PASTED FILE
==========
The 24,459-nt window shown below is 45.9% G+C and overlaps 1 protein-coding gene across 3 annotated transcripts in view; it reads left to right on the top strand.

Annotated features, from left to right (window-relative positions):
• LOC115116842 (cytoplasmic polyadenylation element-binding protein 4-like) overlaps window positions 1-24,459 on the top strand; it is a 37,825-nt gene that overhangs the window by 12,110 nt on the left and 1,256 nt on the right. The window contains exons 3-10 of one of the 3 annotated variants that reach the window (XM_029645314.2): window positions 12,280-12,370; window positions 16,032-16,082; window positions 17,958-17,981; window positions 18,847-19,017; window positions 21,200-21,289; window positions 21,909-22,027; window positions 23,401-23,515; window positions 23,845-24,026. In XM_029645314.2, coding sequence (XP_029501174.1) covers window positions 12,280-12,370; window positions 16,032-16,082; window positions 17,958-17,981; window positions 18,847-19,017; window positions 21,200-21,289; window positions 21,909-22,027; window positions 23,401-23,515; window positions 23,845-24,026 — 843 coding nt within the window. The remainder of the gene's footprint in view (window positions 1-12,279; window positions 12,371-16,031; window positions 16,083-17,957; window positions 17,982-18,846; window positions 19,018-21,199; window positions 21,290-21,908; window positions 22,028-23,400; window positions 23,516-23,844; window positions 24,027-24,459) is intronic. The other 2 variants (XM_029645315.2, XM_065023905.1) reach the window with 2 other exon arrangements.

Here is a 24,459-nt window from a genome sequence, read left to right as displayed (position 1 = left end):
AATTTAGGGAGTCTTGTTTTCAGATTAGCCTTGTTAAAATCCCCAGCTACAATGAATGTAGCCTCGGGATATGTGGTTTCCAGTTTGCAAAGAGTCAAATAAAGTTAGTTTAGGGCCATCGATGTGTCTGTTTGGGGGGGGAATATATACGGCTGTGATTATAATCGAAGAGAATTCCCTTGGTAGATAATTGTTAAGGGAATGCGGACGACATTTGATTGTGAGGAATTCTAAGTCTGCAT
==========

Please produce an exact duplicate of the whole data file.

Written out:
The 24,459-nt window shown below is 45.9% G+C and overlaps 1 protein-coding gene across 3 annotated transcripts in view; it reads left to right on the top strand.

Annotated features, from left to right (window-relative positions):
• LOC115116842 (cytoplasmic polyadenylation element-binding protein 4-like) overlaps window positions 1-24,459 on the top strand; it is a 37,825-nt gene that overhangs the window by 12,110 nt on the left and 1,256 nt on the right. The window contains exons 3-10 of one of the 3 annotated variants that reach the window (XM_029645314.2): window positions 12,280-12,370; window positions 16,032-16,082; window positions 17,958-17,981; window positions 18,847-19,017; window positions 21,200-21,289; window positions 21,909-22,027; window positions 23,401-23,515; window positions 23,845-24,026. In XM_029645314.2, coding sequence (XP_029501174.1) covers window positions 12,280-12,370; window positions 16,032-16,082; window positions 17,958-17,981; window positions 18,847-19,017; window positions 21,200-21,289; window positions 21,909-22,027; window positions 23,401-23,515; window positions 23,845-24,026 — 843 coding nt within the window. The remainder of the gene's footprint in view (window positions 1-12,279; window positions 12,371-16,031; window positions 16,083-17,957; window positions 17,982-18,846; window positions 19,018-21,199; window positions 21,290-21,908; window positions 22,028-23,400; window positions 23,516-23,844; window positions 24,027-24,459) is intronic. The other 2 variants (XM_029645315.2, XM_065023905.1) reach the window with 2 other exon arrangements.

Here is a 24,459-nt window from a genome sequence, read left to right as displayed (position 1 = left end):
AATTTAGGGAGTCTTGTTTTCAGATTAGCCTTGTTAAAATCCCCAGCTACAATGAATGTAGCCTCGGGATATGTGGTTTCCAGTTTGCAAAGAGTCAAATAAAGTTAGTTTAGGGCCATCGATGTGTCTGTTTGGGGGGGGAATATATACGGCTGTGATTATAATCGAAGAGAATTCCCTTGGTAGATAATTGTTAAGGGAATGCGGACGACATTTGATTGTGAGGAATTCTAAGTCTGCAT